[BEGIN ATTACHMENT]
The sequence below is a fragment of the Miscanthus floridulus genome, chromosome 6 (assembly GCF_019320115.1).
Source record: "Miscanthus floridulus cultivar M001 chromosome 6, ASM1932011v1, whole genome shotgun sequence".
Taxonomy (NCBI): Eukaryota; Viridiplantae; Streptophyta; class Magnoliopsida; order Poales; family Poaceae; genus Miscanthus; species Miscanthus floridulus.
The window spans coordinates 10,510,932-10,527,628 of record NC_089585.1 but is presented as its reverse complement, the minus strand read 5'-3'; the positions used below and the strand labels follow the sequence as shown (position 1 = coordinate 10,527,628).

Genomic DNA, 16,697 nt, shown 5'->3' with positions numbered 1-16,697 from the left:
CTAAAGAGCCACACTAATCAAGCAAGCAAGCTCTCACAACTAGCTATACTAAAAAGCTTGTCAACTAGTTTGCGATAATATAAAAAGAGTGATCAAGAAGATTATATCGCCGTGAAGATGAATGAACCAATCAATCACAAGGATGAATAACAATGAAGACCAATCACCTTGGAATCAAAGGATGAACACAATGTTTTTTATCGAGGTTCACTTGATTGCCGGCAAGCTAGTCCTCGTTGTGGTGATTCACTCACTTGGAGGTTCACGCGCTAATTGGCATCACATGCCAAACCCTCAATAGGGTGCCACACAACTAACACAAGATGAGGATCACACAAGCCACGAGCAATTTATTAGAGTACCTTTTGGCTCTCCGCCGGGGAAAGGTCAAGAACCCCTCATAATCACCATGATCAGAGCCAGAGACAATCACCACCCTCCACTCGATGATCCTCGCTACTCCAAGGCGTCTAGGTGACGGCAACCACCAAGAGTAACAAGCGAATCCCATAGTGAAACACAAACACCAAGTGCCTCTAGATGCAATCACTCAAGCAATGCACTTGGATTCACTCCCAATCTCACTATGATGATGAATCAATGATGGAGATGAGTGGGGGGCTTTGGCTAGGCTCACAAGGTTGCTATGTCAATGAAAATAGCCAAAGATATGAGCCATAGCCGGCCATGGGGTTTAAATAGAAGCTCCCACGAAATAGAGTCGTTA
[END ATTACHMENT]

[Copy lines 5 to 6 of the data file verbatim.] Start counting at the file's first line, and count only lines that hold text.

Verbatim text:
Genomic DNA, 16,697 nt, shown 5'->3' with positions numbered 1-16,697 from the left:
CTAAAGAGCCACACTAATCAAGCAAGCAAGCTCTCACAACTAGCTATACTAAAAAGCTTGTCAACTAGTTTGCGATAATATAAAAAGAGTGATCAAGAAGATTATATCGCCGTGAAGATGAATGAACCAATCAATCACAAGGATGAATAACAATGAAGACCAATCACCTTGGAATCAAAGGATGAACACAATGTTTTTTATCGAGGTTCACTTGATTGCCGGCAAGCTAGTCCTCGTTGTGGTGATTCACTCACTTGGAGGTTCACGCGCTAATTGGCATCACATGCCAAACCCTCAATAGGGTGCCACACAACTAACACAAGATGAGGATCACACAAGCCACGAGCAATTTATTAGAGTACCTTTTGGCTCTCCGCCGGGGAAAGGTCAAGAACCCCTCATAATCACCATGATCAGAGCCAGAGACAATCACCACCCTCCACTCGATGATCCTCGCTACTCCAAGGCGTCTAGGTGACGGCAACCACCAAGAGTAACAAGCGAATCCCATAGTGAAACACAAACACCAAGTGCCTCTAGATGCAATCACTCAAGCAATGCACTTGGATTCACTCCCAATCTCACTATGATGATGAATCAATGATGGAGATGAGTGGGGGGCTTTGGCTAGGCTCACAAGGTTGCTATGTCAATGAAAATAGCCAAAGATATGAGCCATAGCCGGCCATGGGGTTTAAATAGAAGCTCCCACGAAATAGAGTCGTTA